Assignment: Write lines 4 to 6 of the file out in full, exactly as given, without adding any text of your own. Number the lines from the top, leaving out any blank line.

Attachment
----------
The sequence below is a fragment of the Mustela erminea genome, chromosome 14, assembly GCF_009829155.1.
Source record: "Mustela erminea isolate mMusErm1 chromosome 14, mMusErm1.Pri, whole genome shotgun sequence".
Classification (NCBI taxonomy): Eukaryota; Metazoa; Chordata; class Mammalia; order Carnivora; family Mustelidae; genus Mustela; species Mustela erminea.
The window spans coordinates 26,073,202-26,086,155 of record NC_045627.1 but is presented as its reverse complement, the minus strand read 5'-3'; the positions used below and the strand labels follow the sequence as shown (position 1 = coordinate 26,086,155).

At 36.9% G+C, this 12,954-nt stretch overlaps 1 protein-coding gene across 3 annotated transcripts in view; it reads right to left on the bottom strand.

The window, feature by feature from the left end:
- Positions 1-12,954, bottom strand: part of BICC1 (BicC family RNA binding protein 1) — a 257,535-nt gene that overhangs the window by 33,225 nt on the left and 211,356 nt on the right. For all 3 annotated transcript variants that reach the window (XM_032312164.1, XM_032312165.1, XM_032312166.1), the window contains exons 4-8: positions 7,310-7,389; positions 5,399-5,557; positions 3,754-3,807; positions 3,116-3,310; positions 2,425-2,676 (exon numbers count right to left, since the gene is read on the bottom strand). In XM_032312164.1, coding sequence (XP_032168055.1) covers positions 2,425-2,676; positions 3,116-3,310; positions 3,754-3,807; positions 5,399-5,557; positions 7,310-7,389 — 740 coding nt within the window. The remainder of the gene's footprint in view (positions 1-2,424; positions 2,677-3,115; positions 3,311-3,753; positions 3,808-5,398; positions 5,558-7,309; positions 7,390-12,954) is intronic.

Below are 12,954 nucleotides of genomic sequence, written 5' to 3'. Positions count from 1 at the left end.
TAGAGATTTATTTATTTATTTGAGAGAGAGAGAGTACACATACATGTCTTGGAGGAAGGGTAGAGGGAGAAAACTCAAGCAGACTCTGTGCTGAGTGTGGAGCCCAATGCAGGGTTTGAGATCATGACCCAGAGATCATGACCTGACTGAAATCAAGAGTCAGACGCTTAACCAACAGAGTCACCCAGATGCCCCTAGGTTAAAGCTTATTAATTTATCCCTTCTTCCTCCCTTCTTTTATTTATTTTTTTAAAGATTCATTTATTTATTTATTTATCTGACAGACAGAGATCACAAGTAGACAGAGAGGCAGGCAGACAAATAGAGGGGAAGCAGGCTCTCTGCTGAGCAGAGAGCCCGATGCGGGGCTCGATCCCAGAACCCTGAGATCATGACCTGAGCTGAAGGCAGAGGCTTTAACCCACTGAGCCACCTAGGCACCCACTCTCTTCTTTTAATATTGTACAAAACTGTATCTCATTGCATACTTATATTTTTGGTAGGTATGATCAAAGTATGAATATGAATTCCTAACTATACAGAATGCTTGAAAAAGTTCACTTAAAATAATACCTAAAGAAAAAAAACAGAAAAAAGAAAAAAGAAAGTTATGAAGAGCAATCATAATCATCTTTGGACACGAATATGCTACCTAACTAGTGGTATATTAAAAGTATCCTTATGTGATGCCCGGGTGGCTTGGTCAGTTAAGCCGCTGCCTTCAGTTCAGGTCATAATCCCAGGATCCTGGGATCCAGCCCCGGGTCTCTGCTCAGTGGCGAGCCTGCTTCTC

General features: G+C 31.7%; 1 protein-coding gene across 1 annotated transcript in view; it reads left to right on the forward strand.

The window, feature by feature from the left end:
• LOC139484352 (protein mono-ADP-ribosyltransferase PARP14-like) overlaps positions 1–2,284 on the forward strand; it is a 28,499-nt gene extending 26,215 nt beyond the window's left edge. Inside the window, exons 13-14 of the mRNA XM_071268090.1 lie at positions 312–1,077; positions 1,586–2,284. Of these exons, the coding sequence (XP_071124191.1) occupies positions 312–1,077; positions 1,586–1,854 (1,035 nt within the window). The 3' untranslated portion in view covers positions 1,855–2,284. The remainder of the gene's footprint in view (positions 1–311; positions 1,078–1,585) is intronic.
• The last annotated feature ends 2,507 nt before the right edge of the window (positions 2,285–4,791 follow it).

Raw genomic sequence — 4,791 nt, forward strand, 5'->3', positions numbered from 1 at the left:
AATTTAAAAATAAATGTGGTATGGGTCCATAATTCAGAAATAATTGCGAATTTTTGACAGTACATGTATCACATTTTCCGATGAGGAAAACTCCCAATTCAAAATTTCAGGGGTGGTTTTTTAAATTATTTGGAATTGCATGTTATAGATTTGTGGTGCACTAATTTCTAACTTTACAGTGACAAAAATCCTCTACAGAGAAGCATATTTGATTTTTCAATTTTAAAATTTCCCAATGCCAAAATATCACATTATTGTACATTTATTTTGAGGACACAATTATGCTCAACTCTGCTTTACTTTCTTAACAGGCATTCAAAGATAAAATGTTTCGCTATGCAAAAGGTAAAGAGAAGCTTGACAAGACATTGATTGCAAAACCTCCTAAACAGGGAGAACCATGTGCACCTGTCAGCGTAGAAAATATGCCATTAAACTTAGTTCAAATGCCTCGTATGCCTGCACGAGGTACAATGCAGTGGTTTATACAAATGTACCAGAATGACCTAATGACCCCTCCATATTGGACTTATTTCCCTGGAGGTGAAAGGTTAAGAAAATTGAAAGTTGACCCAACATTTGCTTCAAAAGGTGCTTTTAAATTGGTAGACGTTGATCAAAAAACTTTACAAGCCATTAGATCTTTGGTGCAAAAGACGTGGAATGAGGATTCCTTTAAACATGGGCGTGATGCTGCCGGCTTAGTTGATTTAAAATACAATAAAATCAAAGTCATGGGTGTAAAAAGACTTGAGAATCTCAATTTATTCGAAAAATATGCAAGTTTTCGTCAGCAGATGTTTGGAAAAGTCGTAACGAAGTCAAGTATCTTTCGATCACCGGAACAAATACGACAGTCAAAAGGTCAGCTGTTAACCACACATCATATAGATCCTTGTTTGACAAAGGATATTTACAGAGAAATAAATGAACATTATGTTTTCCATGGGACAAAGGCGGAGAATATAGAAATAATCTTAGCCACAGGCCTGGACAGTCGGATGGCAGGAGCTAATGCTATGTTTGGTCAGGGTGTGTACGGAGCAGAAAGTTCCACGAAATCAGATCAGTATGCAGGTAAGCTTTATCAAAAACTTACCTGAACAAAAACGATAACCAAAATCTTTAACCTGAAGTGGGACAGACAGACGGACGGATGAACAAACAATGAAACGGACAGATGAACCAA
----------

The window spans coordinates 26,073,202-26,086,155 of record NC_045627.1 but is presented as its reverse complement, the minus strand read 5'-3'; the positions used below and the strand labels follow the sequence as shown (position 1 = coordinate 26,086,155).

At 36.9% G+C, this 12,954-nt stretch overlaps 1 protein-coding gene across 3 annotated transcripts in view; it reads right to left on the bottom strand.

The window, feature by feature from the left end: